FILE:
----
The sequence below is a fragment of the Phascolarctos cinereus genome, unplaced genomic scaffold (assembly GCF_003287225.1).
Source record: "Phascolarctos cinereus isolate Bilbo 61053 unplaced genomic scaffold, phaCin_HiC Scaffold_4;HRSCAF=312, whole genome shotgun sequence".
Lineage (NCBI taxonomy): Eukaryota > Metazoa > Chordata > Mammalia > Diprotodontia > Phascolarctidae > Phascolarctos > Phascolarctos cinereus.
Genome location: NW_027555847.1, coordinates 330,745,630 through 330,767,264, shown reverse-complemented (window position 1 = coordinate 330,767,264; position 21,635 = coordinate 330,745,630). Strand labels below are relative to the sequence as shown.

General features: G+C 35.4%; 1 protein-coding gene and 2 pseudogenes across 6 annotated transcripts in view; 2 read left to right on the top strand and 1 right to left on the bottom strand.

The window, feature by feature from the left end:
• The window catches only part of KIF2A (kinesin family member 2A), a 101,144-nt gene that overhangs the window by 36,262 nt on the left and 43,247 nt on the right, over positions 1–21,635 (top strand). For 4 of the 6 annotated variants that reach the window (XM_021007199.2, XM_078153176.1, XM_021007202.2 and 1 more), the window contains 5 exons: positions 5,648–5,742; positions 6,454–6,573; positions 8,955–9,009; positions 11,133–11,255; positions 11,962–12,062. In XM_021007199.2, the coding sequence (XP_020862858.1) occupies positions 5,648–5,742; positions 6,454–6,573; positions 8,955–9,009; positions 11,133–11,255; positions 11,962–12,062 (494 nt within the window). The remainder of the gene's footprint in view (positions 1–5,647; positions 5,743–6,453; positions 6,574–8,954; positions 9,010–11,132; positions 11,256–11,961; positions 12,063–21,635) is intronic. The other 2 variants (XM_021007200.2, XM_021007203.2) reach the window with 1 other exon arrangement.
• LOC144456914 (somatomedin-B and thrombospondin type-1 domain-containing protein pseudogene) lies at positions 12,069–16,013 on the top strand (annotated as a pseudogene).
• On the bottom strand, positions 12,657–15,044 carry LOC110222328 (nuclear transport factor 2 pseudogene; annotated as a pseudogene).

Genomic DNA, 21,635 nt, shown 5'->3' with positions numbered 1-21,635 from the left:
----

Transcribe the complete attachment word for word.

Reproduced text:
The sequence below is a fragment of the Phascolarctos cinereus genome, unplaced genomic scaffold (assembly GCF_003287225.1).
Source record: "Phascolarctos cinereus isolate Bilbo 61053 unplaced genomic scaffold, phaCin_HiC Scaffold_4;HRSCAF=312, whole genome shotgun sequence".
Lineage (NCBI taxonomy): Eukaryota > Metazoa > Chordata > Mammalia > Diprotodontia > Phascolarctidae > Phascolarctos > Phascolarctos cinereus.
Genome location: NW_027555847.1, coordinates 330,745,630 through 330,767,264, shown reverse-complemented (window position 1 = coordinate 330,767,264; position 21,635 = coordinate 330,745,630). Strand labels below are relative to the sequence as shown.

General features: G+C 35.4%; 1 protein-coding gene and 2 pseudogenes across 6 annotated transcripts in view; 2 read left to right on the top strand and 1 right to left on the bottom strand.

The window, feature by feature from the left end:
• The window catches only part of KIF2A (kinesin family member 2A), a 101,144-nt gene that overhangs the window by 36,262 nt on the left and 43,247 nt on the right, over positions 1–21,635 (top strand). For 4 of the 6 annotated variants that reach the window (XM_021007199.2, XM_078153176.1, XM_021007202.2 and 1 more), the window contains 5 exons: positions 5,648–5,742; positions 6,454–6,573; positions 8,955–9,009; positions 11,133–11,255; positions 11,962–12,062. In XM_021007199.2, the coding sequence (XP_020862858.1) occupies positions 5,648–5,742; positions 6,454–6,573; positions 8,955–9,009; positions 11,133–11,255; positions 11,962–12,062 (494 nt within the window). The remainder of the gene's footprint in view (positions 1–5,647; positions 5,743–6,453; positions 6,574–8,954; positions 9,010–11,132; positions 11,256–11,961; positions 12,063–21,635) is intronic. The other 2 variants (XM_021007200.2, XM_021007203.2) reach the window with 1 other exon arrangement.
• LOC144456914 (somatomedin-B and thrombospondin type-1 domain-containing protein pseudogene) lies at positions 12,069–16,013 on the top strand (annotated as a pseudogene).
• On the bottom strand, positions 12,657–15,044 carry LOC110222328 (nuclear transport factor 2 pseudogene; annotated as a pseudogene).

Genomic DNA, 21,635 nt, shown 5'->3' with positions numbered 1-21,635 from the left: